The protocol involved exposing people to 60 F (15-16 C) air for two hours on day 1, four hours on day 2, and six hours on days 3-10. Although I assume they were lightly clothed, this is a pretty mild cold exposure.Here in Wisconsin, where I'm only hoping for temperatures above zero and wind chills above the negative single digits, we set the thermostat at 60° so it's interesting to hear this called "pretty mild cold exposure."
The second study went further....Egad!
.... using a longer cold exposure protocol to investigate changes in fat mass among people with low brown fat activity at baseline.... Researchers exposed volunteers to 63 F (17 C) air for two hours a day over a six-week period63° for 2 hours! 63° is what I turn the temperature up to sometimes when I'm feeling fragile.
As in the previous study, they observed an increase in brown fat activity with cold training...Cold training! Who are these people?
... and they found that calorie expenditure was higher when subjects were in the 'cold' air. After six weeks of training, body fat mass had declined by about 5 percent.Aw, come on. And these subjects were already lean! What were they doing before the study that this experiment constituted a variation?
Think about it: two hours a day at 63 degrees F.Assuming that's a lowering of the temperature. (It would be in summer. Should we power up the A/C? Or just go swimming in unwarm water? (But I heard swimming causes the body to respond with a layer of fat.))
That would seem downright luxurious to a person 100 years ago in winter in almost any temperate climate.A person 100 years ago! Here I am, right here, your person from 1914.
Today, most people keep their central heat closer to 70 F in winter, apparently eliminating a major source of passive calorie burning.If we put the heat that high in winter, the air would be stifling and we'd be lethargic and (probably) plagued with sinus infections. Now, it turns out that Guyenet is himself an advocate of keeping the temperature low, and it's because he's an environmentalist:
I use less heat because I'm an environmentalist, and because I feel that humans are meant to experience cold stress sometimes just as we're meant to experience exercise stress. The winters aren't particularly cold in Seattle, and I leach heat from downstairs, but the temperature nevertheless fluctuates between 45 and 55 F for several months of winter, with occasional excursions below 40 F.So lowering the thermostat is something Guyenet wants you to do anyway, and it's something he (and I) are already doing whether it burns more calories or not.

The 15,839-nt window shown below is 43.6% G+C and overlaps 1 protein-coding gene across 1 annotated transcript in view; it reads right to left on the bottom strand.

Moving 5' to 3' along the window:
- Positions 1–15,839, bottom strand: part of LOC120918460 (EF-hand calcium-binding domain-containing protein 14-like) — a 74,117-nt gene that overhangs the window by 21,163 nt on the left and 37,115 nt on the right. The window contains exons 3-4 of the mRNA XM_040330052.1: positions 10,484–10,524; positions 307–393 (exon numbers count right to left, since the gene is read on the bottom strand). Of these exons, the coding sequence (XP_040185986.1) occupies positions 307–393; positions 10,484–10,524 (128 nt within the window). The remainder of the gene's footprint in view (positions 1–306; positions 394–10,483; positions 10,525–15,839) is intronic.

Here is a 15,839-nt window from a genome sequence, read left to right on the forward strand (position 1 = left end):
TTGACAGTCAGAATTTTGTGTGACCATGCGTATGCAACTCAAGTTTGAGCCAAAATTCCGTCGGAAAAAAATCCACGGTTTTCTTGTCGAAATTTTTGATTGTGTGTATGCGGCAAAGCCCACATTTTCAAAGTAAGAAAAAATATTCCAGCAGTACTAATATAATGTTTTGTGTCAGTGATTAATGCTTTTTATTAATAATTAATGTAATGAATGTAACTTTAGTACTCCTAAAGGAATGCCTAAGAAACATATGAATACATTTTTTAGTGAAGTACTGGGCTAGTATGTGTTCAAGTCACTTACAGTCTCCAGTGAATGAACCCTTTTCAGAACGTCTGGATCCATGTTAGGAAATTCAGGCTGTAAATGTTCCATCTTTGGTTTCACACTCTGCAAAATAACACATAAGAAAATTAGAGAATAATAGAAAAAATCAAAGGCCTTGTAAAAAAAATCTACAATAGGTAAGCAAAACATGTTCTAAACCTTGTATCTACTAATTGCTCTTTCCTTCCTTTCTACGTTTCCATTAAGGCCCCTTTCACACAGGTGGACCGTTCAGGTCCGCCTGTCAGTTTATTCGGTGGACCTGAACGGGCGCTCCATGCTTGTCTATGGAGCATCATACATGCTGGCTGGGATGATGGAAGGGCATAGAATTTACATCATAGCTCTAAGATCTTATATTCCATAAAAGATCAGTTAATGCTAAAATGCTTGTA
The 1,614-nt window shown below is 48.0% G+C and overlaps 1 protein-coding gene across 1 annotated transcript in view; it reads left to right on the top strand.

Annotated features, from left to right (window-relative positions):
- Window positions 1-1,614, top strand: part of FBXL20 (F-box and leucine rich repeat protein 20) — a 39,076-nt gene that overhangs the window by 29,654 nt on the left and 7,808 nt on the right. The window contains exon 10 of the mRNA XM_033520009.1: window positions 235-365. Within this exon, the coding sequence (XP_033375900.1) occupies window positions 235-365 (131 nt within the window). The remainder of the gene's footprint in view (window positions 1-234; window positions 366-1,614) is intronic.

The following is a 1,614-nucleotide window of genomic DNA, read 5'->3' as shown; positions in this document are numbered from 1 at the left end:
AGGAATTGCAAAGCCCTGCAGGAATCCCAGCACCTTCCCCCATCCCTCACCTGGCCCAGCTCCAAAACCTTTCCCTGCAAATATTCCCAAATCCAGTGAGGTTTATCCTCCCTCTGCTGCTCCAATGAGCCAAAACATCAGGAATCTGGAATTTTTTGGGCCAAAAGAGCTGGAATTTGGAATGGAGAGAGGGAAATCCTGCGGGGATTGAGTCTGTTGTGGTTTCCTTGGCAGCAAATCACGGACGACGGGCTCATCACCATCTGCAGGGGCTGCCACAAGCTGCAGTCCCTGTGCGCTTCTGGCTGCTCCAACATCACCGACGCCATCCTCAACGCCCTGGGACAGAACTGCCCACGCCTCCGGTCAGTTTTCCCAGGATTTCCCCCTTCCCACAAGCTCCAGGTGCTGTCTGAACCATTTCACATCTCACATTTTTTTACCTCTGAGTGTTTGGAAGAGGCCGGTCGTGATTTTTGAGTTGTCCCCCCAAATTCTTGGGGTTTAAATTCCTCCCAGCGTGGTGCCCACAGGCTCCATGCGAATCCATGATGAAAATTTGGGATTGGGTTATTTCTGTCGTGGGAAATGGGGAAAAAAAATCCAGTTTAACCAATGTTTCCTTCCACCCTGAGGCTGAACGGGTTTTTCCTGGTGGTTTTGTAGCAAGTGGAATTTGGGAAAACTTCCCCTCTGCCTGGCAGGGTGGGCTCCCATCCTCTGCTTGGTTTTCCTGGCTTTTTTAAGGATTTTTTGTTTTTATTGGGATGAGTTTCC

I've long thought that to burn more calories you ought to drink more ice water (which would include tap water on a day like today). I don't know about the hypothalamus activating the mitochondria, but isn't it obvious that your body is going to have to expend calories to warm up anything cold you put in. Now, I'm distracted by the thought of a lucrative business manufacturing smooth metal devices that fit comfortably into various bodily orifices. You chill them to some perfectly comfortably cool, safe temperature, then insert them until they warm up. Calories burned. Or, possibly, brown fat activated. Maybe the effect is greater than the expenditure of energy heating them up, if those studies mean what they supposedly mean.
I'm concerned that there's a blubber-up reaction to cold in the long term. Fat protects you from the cold. Take a look at the walrus. Nature did not evolve us to freeze to death (or to starve from over-burning our fat reserves). Our ancestors survived cold and privation to give us bodies that make us drift toward resemblance to the walrus.
ADDED: Meade read this aloud — helping me proofread — and groaned at the expression "Nature did not evolve us to...."
I protested. "This is not formal writing. It's an invention, meant to humorously resemble 'God did not create us....' I'm personifying Nature."
Meade doesn't really answer, but I type out my quote and read that to Meade to extract a response and he says "I like it" and gives me permission to quote this colloquy.
Another morning in the north, pre-dawn, getting the blogging started at Meadhouse.